Reblogged from Keep Ablaze, the website of Pastor Rob Schouten
A person mentioned in an overture recently adopted by Classis Ontario West feels that he has been grossly misrepresented in this decision. I am genuinely open to that possibility but so far have not been convinced. Central to this feeling of being misrepresented is the question of the meaning of “theistic evolution.” One of the persons mentioned in this overture states forcefully that he is not a “theistic evolutionist.” While there is no universally accepted definition of theistic evolution, here are a couple from credible Christian proponents of this idea:
- “Theistic evolution is the proposition that God is in charge of the biological process called evolution. God directs and guides the unfolding of life forms over millions of years. Theistic evolution contends that there is no conflict between science and the Biblical book of Genesis.”
- “The dictionaries I checked don’t define the term, “theistic evolution,” so I offer my own definition: the belief that God used the process of evolution to create living things, including humans.”
I think the above definitions capture what most people mean by “theistic evolution.” The main idea is that evolution is God’s way of creating new life forms in the history of the world. Typically, theistic evolution advocates acknowledge that God directly created some original form of life and also that at some point in history, God created human beings by placing his image upon some pre-existing creature.
Do we have reason to think that the persons mentioned in the overture of Classis Ontario West embrace or want to make room for theistic evolution as a way of understanding the origin of species, including homo sapiens?
First of all, should it be difficult to ascertain a person’s belief in this regard? I have read a lot over the years in relation to this topic and it’s usually not hard to figure out an author’s orientation.
Secondly, have the persons in question sufficiently profiled themselves for readers to formulate an opinion about their orientation and direction in regard to the issue of evolution? I think they have. In their writings at Reformed Academic and elsewhere, these men have indicated that evolution is, at the very least, a highly credible theory that deserves the utmost respect from all serious-minded people. It’s just as credible as the prevailing theory of gravity, one of them writes.
A reader would therefore be within his rights to consider that these brothers accept that life probably began about 4 billion years ago and from that point developed through mutations and natural selection into the millions of species we see on planet earth today. At the same time, they are members of Christian churches which confess “I believe in God the Father Almighty, Maker of heaven and earth.”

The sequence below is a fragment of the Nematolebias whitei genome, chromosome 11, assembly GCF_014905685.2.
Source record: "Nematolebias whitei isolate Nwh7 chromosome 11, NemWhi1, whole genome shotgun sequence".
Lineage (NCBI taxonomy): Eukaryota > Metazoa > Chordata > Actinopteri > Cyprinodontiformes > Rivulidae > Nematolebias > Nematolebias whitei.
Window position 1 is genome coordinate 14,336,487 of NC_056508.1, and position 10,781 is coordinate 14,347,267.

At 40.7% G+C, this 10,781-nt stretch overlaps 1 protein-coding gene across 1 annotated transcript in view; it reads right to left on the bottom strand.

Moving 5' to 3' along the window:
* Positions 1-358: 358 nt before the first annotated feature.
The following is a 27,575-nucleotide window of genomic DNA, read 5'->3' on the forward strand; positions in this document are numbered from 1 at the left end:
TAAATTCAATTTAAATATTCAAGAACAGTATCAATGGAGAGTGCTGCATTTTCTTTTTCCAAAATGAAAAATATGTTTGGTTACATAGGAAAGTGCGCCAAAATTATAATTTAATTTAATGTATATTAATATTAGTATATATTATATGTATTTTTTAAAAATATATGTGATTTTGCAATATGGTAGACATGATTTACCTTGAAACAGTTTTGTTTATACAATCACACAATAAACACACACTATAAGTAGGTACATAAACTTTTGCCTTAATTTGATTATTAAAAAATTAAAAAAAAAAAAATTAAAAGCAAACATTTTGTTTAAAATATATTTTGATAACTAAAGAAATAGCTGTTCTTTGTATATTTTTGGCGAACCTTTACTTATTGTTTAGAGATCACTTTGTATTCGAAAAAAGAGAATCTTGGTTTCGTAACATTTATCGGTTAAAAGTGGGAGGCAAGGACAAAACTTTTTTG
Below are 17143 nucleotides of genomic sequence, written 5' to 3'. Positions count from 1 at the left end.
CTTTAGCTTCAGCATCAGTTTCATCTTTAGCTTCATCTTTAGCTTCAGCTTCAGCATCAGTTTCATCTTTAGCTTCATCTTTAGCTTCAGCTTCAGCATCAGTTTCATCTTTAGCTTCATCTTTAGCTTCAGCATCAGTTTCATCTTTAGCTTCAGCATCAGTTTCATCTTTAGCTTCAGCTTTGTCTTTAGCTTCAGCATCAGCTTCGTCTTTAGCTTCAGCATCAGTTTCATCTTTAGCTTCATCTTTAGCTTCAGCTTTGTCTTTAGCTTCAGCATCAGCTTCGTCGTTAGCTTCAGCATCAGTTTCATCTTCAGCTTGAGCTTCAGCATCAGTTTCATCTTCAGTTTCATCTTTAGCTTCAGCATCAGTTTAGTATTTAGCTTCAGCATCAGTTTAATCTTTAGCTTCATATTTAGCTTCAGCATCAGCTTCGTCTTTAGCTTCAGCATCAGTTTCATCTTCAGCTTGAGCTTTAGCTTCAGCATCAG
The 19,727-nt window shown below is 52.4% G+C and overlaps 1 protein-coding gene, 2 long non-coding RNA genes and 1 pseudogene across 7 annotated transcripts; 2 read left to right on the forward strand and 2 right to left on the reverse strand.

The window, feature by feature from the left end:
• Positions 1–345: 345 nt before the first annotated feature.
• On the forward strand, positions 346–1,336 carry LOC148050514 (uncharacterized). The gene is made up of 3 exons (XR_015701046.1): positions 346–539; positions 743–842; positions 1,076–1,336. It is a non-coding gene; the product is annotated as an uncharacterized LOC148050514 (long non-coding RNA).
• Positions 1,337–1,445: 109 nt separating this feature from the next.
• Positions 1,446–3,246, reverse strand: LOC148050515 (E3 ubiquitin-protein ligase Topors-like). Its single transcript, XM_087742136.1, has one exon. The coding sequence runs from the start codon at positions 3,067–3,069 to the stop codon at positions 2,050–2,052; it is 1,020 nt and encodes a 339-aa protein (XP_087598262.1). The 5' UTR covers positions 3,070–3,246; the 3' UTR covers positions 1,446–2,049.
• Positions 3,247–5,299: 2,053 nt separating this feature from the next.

In short, evolution happened and yet God created. Putting those two ideas together in the same mind and on the same page understandably leads readers to the term “theistic evolution.” This is a term with a considerable history and has been freely used by Christian scholars who seem to have the same view of creation as do the brothers mentioned in this overture. Is it slander to use this term in regard to these men? I don’t think that would be a fair ethical assessment of the overture adopted in Classis Ontario West.
Naturally, the next big question is: what about human beings? Are we also the result of a process of evolution? Are we biologically related to prehistoric hominoids and presently-living primates? Do Adam and Eve have a pre-history? Like many other proponents of theistic evolution, the brothers mentioned in the overture adopted by Classis Ontario West clearly and repeatedly affirm that human beings are the result of a special act of creation by God.
I’m very happy for that affirmation. However, the questions remain: did God create Adam as Genesis records that he did? Did God make Adam from the “dust of the ground,” that is, from inanimate matter? To ask the same question differently, was Adam biologically related to pre-existing creatures? Was he made directly or was he born from pre-existing hominoids only to be subsequently and supernaturally endowed with the image of God? Was Eve made directly form his side? Are Adam and Eve the ancestors of all presently living human beings?
If those who are named in the overture of Classis Ontario West seek to dissociate themselves from the label “theistic evolution” and thus quell the sort of concerns evident in this overture, they could do so quite readily by answering questions such as these, as they have been invited to do in another blog by a concerned and well-informed author.